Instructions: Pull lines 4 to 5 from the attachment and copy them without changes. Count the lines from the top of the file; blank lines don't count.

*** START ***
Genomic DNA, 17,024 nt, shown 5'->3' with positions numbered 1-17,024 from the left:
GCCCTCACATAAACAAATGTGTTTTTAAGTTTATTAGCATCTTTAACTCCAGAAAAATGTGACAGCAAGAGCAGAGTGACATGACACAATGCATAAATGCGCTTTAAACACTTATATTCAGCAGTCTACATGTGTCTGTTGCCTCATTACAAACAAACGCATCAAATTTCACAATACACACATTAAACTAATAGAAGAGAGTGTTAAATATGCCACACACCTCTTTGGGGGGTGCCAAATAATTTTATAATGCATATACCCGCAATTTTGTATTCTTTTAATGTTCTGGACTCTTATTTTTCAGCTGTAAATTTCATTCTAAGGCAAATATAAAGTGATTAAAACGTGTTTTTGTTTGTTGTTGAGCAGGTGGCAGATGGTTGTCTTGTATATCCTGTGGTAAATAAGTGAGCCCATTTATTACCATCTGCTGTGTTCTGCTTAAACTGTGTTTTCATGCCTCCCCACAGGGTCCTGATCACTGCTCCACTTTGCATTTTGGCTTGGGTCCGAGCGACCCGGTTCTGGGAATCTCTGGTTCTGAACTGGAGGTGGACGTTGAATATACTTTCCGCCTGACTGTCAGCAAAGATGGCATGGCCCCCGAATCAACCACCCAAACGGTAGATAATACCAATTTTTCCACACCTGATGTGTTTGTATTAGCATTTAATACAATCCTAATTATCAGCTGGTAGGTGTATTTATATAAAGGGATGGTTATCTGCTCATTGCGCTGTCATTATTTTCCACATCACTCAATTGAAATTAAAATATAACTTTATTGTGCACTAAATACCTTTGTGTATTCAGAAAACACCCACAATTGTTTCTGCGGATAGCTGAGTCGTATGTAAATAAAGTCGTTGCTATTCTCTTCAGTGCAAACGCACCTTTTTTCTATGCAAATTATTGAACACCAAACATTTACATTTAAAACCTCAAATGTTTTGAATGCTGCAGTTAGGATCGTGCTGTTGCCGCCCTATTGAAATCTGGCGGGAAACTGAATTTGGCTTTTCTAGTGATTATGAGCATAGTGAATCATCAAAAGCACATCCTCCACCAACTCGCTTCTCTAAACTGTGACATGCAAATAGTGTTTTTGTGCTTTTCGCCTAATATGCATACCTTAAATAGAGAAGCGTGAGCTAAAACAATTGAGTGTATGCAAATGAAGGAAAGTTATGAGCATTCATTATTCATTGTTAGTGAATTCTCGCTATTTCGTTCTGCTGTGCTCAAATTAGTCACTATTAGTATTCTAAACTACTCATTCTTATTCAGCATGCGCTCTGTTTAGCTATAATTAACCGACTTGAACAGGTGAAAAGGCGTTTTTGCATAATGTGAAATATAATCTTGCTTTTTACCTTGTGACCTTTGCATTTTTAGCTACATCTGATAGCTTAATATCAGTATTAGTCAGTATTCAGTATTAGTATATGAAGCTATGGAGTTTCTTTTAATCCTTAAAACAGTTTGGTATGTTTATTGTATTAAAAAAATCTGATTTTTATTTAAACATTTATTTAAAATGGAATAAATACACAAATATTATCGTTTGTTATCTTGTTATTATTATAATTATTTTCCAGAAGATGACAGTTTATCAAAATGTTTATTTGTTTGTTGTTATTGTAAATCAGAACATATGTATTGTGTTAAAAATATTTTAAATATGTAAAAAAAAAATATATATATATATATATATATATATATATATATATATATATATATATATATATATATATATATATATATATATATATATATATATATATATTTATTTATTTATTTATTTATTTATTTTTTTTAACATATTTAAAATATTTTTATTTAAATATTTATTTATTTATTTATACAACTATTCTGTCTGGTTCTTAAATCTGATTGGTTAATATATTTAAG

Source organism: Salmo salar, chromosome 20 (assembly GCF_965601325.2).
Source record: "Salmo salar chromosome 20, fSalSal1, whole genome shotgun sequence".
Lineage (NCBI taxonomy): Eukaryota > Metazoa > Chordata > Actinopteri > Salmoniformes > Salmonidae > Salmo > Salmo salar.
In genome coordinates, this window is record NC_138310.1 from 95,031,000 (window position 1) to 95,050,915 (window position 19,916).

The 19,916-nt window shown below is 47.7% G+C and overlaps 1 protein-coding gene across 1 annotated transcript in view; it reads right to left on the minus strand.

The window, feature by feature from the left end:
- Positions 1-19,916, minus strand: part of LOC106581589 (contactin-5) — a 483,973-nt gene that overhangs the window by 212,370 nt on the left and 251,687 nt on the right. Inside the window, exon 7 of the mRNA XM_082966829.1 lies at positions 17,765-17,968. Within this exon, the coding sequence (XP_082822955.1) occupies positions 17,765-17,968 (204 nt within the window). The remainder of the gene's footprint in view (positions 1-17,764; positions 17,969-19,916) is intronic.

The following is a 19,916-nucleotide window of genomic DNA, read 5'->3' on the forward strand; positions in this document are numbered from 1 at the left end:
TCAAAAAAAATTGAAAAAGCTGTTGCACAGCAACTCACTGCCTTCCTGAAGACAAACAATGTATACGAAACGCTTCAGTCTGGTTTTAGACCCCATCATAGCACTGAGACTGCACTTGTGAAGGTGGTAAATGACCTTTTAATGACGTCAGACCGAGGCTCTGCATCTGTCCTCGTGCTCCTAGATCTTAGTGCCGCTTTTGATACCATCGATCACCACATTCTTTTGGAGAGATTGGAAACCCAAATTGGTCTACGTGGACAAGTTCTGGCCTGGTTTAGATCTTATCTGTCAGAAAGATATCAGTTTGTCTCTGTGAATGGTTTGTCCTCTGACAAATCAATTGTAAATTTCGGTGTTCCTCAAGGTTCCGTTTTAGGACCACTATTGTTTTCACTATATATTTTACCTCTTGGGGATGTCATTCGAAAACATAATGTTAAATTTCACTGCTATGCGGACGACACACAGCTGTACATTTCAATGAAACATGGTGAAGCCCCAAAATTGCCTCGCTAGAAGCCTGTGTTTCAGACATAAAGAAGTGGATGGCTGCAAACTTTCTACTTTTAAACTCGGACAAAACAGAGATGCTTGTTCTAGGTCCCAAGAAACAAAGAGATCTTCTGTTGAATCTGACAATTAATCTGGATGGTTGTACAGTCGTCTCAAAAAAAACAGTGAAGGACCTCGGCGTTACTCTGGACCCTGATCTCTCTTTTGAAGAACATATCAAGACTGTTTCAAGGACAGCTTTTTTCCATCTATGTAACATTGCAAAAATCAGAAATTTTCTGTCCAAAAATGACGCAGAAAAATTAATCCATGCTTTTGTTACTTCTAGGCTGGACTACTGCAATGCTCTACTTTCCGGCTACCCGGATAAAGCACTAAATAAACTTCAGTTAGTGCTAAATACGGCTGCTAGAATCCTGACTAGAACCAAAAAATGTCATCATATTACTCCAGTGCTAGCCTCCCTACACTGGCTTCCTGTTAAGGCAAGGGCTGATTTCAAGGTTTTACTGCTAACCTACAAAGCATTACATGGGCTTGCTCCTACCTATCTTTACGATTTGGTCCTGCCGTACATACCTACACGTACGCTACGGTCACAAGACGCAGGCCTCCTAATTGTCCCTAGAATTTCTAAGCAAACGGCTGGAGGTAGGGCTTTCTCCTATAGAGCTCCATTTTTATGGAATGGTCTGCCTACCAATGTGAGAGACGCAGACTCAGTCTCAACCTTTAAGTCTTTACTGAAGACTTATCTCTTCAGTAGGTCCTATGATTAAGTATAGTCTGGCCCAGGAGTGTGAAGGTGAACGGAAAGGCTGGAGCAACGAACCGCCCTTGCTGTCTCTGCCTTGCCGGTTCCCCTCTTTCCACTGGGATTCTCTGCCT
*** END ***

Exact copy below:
Source record: "Salmo salar chromosome 20, fSalSal1, whole genome shotgun sequence".
Lineage (NCBI taxonomy): Eukaryota > Metazoa > Chordata > Actinopteri > Salmoniformes > Salmonidae > Salmo > Salmo salar.